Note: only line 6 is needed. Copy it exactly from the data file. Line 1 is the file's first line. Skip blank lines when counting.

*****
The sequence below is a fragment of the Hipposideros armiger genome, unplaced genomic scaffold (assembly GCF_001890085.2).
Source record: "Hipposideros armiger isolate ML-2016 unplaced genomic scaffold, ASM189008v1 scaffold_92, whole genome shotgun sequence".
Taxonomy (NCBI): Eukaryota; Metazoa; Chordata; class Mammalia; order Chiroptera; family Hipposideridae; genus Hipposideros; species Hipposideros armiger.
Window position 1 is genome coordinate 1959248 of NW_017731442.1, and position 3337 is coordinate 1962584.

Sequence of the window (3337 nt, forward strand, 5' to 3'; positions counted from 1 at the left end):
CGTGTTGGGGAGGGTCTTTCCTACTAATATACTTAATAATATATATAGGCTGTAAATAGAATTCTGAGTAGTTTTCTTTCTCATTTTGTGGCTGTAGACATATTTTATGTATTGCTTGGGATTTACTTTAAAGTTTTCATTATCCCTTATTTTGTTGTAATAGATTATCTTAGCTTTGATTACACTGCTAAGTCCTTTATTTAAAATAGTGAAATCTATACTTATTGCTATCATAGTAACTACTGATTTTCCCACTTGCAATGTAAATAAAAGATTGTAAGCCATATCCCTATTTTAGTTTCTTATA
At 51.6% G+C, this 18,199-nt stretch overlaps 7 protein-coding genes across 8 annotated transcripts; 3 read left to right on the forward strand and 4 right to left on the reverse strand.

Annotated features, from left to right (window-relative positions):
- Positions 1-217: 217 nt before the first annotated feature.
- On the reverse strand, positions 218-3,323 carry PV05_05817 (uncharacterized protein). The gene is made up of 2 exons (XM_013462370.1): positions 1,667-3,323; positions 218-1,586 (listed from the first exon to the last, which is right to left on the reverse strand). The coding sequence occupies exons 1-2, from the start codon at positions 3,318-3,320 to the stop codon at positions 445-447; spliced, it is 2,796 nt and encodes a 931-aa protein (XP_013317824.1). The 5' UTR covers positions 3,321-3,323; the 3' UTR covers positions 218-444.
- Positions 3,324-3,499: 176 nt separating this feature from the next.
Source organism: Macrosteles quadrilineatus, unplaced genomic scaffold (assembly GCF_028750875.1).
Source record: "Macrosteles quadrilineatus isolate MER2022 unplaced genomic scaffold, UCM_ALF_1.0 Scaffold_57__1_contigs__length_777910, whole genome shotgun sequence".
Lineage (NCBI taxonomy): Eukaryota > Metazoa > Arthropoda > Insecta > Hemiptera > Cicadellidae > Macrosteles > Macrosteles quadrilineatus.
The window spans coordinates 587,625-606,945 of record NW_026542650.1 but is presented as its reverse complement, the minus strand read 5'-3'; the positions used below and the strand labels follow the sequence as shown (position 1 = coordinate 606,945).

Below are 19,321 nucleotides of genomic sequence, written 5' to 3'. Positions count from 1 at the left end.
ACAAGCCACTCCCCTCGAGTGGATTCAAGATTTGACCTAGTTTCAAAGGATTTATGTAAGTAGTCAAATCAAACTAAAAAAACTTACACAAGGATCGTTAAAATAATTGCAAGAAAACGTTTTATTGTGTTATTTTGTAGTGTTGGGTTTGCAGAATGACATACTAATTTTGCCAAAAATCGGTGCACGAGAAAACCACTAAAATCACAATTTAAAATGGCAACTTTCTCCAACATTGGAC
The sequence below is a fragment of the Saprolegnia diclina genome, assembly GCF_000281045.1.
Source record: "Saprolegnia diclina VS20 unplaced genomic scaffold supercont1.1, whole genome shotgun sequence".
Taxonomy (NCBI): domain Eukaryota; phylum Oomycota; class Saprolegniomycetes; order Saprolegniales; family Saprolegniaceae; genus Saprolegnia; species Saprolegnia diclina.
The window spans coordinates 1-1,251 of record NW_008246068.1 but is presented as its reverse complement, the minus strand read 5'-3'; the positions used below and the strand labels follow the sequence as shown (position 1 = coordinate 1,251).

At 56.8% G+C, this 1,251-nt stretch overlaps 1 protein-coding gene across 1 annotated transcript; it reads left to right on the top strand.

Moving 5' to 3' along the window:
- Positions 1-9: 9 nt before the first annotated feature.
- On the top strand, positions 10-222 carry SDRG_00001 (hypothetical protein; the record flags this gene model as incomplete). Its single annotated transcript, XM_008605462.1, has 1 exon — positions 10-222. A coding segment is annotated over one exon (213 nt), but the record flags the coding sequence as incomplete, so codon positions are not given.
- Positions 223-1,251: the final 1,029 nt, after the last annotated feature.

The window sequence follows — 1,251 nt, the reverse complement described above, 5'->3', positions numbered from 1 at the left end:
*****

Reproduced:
CGTGTTGGGGAGGGTCTTTCCTACTAATATACTTAATAATATATATAGGCTGTAAATAGAATTCTGAGTAGTTTTCTTTCTCATTTTGTGGCTGTAGACATATTTTATGTATTGCTTGGGATTTACTTTAAAGTTTTCATTATCCCTTATTTTGTTGTAATAGATTATCTTAGCTTTGATTACACTGCTAAGTCCTTTATTTAAAATAGTGAAATCTATACTTATTGCTATCATAGTAACTACTGATTTTCCCACTTGCAATGTAAATAAAAGATTGTAAGCCATATCCCTATTTTAGTTTCTTATA